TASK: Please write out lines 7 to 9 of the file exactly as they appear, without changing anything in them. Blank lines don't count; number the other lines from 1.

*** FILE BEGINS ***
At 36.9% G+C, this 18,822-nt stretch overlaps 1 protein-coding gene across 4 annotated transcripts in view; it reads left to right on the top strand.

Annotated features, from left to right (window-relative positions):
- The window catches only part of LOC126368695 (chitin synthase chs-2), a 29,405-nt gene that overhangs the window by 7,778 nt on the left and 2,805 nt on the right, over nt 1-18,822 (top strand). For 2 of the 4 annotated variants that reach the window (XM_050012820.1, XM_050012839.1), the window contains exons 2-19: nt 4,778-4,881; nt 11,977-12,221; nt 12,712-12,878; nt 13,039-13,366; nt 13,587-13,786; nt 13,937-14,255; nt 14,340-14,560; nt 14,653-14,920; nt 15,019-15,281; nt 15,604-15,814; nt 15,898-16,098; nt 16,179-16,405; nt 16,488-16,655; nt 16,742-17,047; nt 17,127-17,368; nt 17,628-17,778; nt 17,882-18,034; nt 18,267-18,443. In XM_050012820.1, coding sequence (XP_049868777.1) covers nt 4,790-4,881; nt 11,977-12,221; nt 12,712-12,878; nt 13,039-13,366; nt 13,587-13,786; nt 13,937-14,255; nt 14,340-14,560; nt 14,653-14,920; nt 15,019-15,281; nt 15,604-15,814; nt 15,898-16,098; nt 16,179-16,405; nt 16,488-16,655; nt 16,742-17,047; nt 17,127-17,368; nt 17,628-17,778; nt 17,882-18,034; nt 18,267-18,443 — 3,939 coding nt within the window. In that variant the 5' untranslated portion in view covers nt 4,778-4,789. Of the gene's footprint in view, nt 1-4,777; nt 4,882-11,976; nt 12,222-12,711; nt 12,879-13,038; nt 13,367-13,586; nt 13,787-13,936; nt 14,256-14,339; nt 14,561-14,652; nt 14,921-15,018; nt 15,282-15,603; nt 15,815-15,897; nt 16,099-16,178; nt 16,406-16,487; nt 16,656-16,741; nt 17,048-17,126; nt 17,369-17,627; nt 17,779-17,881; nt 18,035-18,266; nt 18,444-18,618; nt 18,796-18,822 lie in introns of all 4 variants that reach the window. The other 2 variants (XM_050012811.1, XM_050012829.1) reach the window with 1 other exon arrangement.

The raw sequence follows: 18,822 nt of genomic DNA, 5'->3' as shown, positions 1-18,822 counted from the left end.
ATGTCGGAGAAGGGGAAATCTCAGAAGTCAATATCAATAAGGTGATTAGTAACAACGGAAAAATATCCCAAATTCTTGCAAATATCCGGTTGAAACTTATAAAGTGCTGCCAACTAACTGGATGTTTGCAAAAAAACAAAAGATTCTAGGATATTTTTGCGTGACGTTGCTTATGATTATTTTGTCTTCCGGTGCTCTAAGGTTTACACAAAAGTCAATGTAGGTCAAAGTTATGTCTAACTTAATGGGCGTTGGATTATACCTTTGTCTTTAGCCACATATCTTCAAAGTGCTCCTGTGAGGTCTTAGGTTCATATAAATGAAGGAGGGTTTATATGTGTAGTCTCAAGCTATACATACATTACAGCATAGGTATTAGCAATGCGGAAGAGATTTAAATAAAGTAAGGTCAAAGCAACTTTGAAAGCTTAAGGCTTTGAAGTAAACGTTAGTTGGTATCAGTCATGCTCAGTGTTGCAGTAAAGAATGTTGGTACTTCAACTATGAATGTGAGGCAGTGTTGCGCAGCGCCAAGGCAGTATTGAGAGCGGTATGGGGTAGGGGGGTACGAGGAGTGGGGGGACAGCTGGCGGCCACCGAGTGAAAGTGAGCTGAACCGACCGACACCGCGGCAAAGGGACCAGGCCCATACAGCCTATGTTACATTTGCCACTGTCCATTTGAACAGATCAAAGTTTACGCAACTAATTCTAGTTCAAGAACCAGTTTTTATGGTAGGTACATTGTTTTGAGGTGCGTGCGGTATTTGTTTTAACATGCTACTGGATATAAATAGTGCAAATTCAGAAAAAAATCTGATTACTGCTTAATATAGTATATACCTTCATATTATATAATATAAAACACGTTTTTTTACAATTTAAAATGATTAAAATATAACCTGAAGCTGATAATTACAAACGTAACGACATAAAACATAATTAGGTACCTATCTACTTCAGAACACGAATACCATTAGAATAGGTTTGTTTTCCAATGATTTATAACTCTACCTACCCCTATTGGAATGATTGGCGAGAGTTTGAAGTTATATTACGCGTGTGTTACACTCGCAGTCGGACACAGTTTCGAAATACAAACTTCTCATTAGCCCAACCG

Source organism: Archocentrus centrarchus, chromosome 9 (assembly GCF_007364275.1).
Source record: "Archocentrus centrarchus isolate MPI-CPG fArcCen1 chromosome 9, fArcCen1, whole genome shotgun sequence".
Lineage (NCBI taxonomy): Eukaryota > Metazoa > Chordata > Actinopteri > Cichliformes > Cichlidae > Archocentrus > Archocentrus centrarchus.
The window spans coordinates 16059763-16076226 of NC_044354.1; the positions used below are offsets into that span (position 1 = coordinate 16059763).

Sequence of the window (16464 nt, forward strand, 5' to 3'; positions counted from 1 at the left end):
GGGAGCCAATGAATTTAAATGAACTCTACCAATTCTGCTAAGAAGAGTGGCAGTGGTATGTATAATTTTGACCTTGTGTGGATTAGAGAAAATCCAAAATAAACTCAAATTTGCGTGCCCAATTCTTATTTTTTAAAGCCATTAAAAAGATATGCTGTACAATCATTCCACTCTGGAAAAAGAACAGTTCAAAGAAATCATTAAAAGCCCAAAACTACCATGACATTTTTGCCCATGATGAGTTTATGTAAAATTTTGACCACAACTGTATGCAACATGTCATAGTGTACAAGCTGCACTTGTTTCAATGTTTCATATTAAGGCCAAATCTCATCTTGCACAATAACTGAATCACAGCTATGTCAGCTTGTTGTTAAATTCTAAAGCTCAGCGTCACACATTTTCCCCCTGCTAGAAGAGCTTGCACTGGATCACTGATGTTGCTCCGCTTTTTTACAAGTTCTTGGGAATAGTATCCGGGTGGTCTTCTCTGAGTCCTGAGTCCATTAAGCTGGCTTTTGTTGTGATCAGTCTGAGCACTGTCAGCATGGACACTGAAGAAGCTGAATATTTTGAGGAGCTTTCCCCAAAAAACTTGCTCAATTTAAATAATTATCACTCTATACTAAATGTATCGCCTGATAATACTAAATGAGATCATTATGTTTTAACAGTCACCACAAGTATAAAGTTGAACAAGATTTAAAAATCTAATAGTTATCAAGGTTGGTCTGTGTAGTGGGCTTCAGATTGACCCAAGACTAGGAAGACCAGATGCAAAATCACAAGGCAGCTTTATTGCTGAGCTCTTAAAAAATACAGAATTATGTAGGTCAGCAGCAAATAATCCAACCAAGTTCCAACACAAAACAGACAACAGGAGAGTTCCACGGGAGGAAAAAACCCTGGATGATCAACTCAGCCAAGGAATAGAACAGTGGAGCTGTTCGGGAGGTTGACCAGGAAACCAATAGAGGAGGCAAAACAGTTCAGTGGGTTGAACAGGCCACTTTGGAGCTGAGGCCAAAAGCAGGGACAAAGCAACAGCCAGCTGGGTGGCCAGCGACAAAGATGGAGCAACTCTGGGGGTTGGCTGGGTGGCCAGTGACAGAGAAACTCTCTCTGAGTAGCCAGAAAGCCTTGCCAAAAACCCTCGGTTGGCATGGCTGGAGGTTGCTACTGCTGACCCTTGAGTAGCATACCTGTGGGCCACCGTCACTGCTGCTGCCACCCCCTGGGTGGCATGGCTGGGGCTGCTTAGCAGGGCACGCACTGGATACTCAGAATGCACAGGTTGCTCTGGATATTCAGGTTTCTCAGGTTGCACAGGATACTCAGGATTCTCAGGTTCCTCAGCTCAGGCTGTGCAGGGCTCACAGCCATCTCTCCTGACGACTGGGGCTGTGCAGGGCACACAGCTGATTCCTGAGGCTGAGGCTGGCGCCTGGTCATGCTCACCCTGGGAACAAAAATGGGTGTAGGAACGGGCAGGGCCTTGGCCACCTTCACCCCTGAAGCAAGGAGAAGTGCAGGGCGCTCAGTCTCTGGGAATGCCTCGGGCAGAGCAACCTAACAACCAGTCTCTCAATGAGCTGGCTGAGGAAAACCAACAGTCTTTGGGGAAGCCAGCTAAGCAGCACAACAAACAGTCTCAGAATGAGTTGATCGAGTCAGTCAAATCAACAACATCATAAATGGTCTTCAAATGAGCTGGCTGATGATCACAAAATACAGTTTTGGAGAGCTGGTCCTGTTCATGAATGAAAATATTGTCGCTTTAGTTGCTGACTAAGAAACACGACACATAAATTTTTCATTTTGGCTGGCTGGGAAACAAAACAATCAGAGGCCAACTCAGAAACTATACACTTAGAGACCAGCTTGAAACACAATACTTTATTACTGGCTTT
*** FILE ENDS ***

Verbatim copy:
Source record: "Archocentrus centrarchus isolate MPI-CPG fArcCen1 chromosome 9, fArcCen1, whole genome shotgun sequence".
Lineage (NCBI taxonomy): Eukaryota > Metazoa > Chordata > Actinopteri > Cichliformes > Cichlidae > Archocentrus > Archocentrus centrarchus.
The window spans coordinates 16059763-16076226 of NC_044354.1; the positions used below are offsets into that span (position 1 = coordinate 16059763).